IDEAS home Printed from https://ideas.repec.org/a/eee/ecmode/v32y2013icp496-506.html
   My bibliography  Save this article

Linkages between inflation, economic growth and terrorism in Pakistan

Author

Listed:
  • Shahbaz, Muhammad

Abstract

This paper investigates the linkages between inflation, economic growth and terrorism using annual frequency data over the period of 1971–2010, the maximum time period for which consistent data is available for Pakistan. The ARDL bounds testing approach to cointegration has been applied while robustness of long run relationship is established by using rolling window approach. The empirical evidence confirms the cointegration between inflation, economic growth and terrorism in Pakistan. An increase in inflation raises terrorist attacks while economic growth is also a major contributor to terrorism. Moreover, bidirectional causality is found between inflation and terrorism as investigated by the VECM Granger-causality approach while variance decomposition approach also supports the findings by the VECM Granger causality analysis. Our results therefore points to benefits of pursuing sustainability of low inflation in reducing terrorism. However, it also implies some difficulties for policy-makers in Pakistan in their pursuit for economic growth as latter would result in an increase in terrorism activities crowding out some of the benefits of economic growth.

Suggested Citation

  • Shahbaz, Muhammad, 2013. "Linkages between inflation, economic growth and terrorism in Pakistan," Economic Modelling, Elsevier, vol. 32(C), pages 496-506.
  • Handle: RePEc:eee:ecmode:v:32:y:2013:i:c:p:496-506
    DOI: 10.1016/j.econmod.2013.02.014
    as

    Download full text from publisher

    File URL: http://www.sciencedirect.com/science/article/pii/S0264999313000643
    Download Restriction: Full text for ScienceDirect subscribers only

    As the access to this document is restricted, you may want to search for a different version of it.

    References listed on IDEAS

    as
    1. Engle, Robert & Granger, Clive, 2015. "Co-integration and error correction: Representation, estimation, and testing," Applied Econometrics, Publishing House "SINERGIA PRESS", vol. 39(3), pages 106-135.
    2. Thomas Gries & Tim Krieger & Daniel Meierrieks, 2011. "Causal Linkages Between Domestic Terrorism and Economic Growth," Defence and Peace Economics, Taylor & Francis Journals, vol. 22(5), pages 493-508, June.
    3. N. Gregory Mankiw & Ricardo Reis, 2003. "What Measure of Inflation Should a Central Bank Target?," Journal of the European Economic Association, MIT Press, vol. 1(5), pages 1058-1086, September.
    4. Jülide Yildirim & Nadir Öcal, 2013. "Analysing The Determinants Of Terrorism In Turkey Using Geographically Weighted Regression," Defence and Peace Economics, Taylor & Francis Journals, vol. 24(3), pages 195-209, June.
    5. Nitsch, Volker & Schumacher, Dieter, 2004. "Terrorism and international trade: an empirical investigation," European Journal of Political Economy, Elsevier, vol. 20(2), pages 423-433, June.
    6. Alberto Abadie, 2006. "Poverty, Political Freedom, and the Roots of Terrorism," American Economic Review, American Economic Association, vol. 96(2), pages 50-56, May.
    7. Serena Ng & Pierre Perron, 2001. "LAG Length Selection and the Construction of Unit Root Tests with Good Size and Power," Econometrica, Econometric Society, vol. 69(6), pages 1519-1554, November.
    8. Olson, Mancur, 1963. "Rapid Growth as a Destabilizing Force," The Journal of Economic History, Cambridge University Press, vol. 23(04), pages 529-552, December.
    9. Pesaran, M. Hashem & Shin, Yongcheol & Smith, Richard J., 2000. "Structural analysis of vector error correction models with exogenous I(1) variables," Journal of Econometrics, Elsevier, vol. 97(2), pages 293-343, August.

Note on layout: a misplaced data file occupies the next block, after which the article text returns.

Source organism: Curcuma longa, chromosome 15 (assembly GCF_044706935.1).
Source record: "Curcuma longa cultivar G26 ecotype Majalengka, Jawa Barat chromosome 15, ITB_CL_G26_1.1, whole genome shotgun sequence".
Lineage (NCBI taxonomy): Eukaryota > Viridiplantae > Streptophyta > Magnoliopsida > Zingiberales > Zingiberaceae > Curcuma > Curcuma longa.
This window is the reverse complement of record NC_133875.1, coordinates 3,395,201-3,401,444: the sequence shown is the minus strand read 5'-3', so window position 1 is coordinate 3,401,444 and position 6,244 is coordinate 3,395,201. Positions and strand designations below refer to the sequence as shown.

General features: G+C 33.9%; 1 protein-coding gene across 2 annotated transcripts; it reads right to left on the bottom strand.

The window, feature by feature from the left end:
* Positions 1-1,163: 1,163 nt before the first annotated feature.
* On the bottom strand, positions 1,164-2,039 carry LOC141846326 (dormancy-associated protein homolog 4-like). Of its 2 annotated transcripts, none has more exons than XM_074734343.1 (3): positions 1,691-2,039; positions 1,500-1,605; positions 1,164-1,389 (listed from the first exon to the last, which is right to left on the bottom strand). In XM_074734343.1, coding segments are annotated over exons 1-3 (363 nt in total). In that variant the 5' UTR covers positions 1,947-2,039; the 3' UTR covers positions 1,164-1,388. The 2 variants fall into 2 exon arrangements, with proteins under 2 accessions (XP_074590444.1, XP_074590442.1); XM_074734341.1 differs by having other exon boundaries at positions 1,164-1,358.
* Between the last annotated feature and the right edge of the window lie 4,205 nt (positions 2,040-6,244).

10. Peter C. B. Phillips & Bruce E. Hansen, 1990. "Statistical Inference in Instrumental Variables Regression with I(1) Processes," Review of Economic Studies, Oxford University Press, vol. 57(1), pages 99-125.
    11. Lucas, Robert Jr., 1972. "Expectations and the neutrality of money," Journal of Economic Theory, Elsevier, vol. 4(2), pages 103-124, April.
    12. Clemente, Jesus & Montanes, Antonio & Reyes, Marcelo, 1998. "Testing for a unit root in variables with a double change in the mean," Economics Letters, Elsevier, vol. 59(2), pages 175-182, May.
    13. repec:cup:apsrev:v:97:y:2003:i:01:p:75-90_00 is not listed on IDEAS
    14. Elliott, Graham, 1999. "Efficient Tests for a Unit Root When the Initial Observation Is Drawn from Its Unconditional Distribution," International Economic Review, Department of Economics, University of Pennsylvania and Osaka University Institute of Social and Economic Research Association, vol. 40(3), pages 767-783, August.
    15. Banerjee, Abhijit V & Newman, Andrew F, 1993. "Occupational Choice and the Process of Development," Journal of Political Economy, University of Chicago Press, vol. 101(2), pages 274-298, April.
    16. Gil S. Epstein & Ira N. Gang, 2006. "The Influence of Others on Migration Plans," Review of Development Economics, Wiley Blackwell, vol. 10(4), pages 652-665, November.
    17. Zivot, Eric & Andrews, Donald W K, 2002. "Further Evidence on the Great Crash, the Oil-Price Shock, and the Unit-Root Hypothesis," Journal of Business & Economic Statistics, American Statistical Association, vol. 20(1), pages 25-44, January.
    18. Paresh Kumar Narayan, 2005. "The saving and investment nexus for China: evidence from cointegration tests," Applied Economics, Taylor & Francis Journals, vol. 37(17), pages 1979-1990.
    19. Perron, Pierre & Rodriguez, Gabriel, 2003. "GLS detrending, efficient unit root tests and structural change," Journal of Econometrics, Elsevier, vol. 115(1), pages 1-27, July.
    20. Edward L. Glaeser, 2005. "The Political Economy of Hatred," The Quarterly Journal of Economics, Oxford University Press, vol. 120(1), pages 45-86.
    21. Muhammad Shahbaz & Faridul Islam & Naveed Aamir, 2012. "Is devaluation contractionary? Empirical evidence for Pakistan," Economic Change and Restructuring, Springer, vol. 45(4), pages 299-316, November.
    22. James A Piazza, 2011. "Poverty, Minority Economic Discrimination, and Domestic Terrorism," Journal of Peace Research, Peace Research Institute Oslo, vol. 48(3), pages 339-353, May.
    23. Peter Kurrild-Klitgaard & Mogens Justesen & Robert Klemmensen, 2006. "The political economy of freedom, democracy and transnational terrorism," Public Choice, Springer, vol. 128(1), pages 289-315, July.